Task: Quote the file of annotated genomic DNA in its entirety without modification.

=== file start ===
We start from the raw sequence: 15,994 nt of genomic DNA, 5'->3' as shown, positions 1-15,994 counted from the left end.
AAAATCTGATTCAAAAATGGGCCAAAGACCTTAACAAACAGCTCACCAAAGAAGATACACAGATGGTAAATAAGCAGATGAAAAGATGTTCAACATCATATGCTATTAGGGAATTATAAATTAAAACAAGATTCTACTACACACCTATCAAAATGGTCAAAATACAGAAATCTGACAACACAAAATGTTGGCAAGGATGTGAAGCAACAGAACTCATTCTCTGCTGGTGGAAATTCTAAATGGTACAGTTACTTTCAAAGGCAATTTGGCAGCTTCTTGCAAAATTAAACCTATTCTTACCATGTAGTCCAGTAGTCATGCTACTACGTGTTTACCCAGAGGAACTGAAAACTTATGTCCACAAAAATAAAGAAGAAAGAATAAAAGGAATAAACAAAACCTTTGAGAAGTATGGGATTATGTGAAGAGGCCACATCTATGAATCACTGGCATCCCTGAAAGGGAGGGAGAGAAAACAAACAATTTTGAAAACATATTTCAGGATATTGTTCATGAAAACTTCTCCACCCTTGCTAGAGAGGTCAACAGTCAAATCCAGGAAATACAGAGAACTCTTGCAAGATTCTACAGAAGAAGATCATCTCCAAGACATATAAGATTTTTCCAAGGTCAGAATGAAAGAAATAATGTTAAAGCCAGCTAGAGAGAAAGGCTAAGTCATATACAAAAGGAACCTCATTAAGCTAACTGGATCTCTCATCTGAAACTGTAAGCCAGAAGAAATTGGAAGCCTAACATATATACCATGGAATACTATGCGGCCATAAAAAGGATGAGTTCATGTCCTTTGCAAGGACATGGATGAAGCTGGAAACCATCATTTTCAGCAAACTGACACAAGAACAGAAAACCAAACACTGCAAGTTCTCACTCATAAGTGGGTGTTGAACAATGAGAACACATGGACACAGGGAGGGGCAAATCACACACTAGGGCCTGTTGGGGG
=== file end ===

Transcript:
We start from the raw sequence: 15,994 nt of genomic DNA, 5'->3' as shown, positions 1-15,994 counted from the left end.
AAAATCTGATTCAAAAATGGGCCAAAGACCTTAACAAACAGCTCACCAAAGAAGATACACAGATGGTAAATAAGCAGATGAAAAGATGTTCAACATCATATGCTATTAGGGAATTATAAATTAAAACAAGATTCTACTACACACCTATCAAAATGGTCAAAATACAGAAATCTGACAACACAAAATGTTGGCAAGGATGTGAAGCAACAGAACTCATTCTCTGCTGGTGGAAATTCTAAATGGTACAGTTACTTTCAAAGGCAATTTGGCAGCTTCTTGCAAAATTAAACCTATTCTTACCATGTAGTCCAGTAGTCATGCTACTACGTGTTTACCCAGAGGAACTGAAAACTTATGTCCACAAAAATAAAGAAGAAAGAATAAAAGGAATAAACAAAACCTTTGAGAAGTATGGGATTATGTGAAGAGGCCACATCTATGAATCACTGGCATCCCTGAAAGGGAGGGAGAGAAAACAAACAATTTTGAAAACATATTTCAGGATATTGTTCATGAAAACTTCTCCACCCTTGCTAGAGAGGTCAACAGTCAAATCCAGGAAATACAGAGAACTCTTGCAAGATTCTACAGAAGAAGATCATCTCCAAGACATATAAGATTTTTCCAAGGTCAGAATGAAAGAAATAATGTTAAAGCCAGCTAGAGAGAAAGGCTAAGTCATATACAAAAGGAACCTCATTAAGCTAACTGGATCTCTCATCTGAAACTGTAAGCCAGAAGAAATTGGAAGCCTAACATATATACCATGGAATACTATGCGGCCATAAAAAGGATGAGTTCATGTCCTTTGCAAGGACATGGATGAAGCTGGAAACCATCATTTTCAGCAAACTGACACAAGAACAGAAAACCAAACACTGCAAGTTCTCACTCATAAGTGGGTGTTGAACAATGAGAACACATGGACACAGGGAGGGGCAAATCACACACTAGGGCCTGTTGGGGG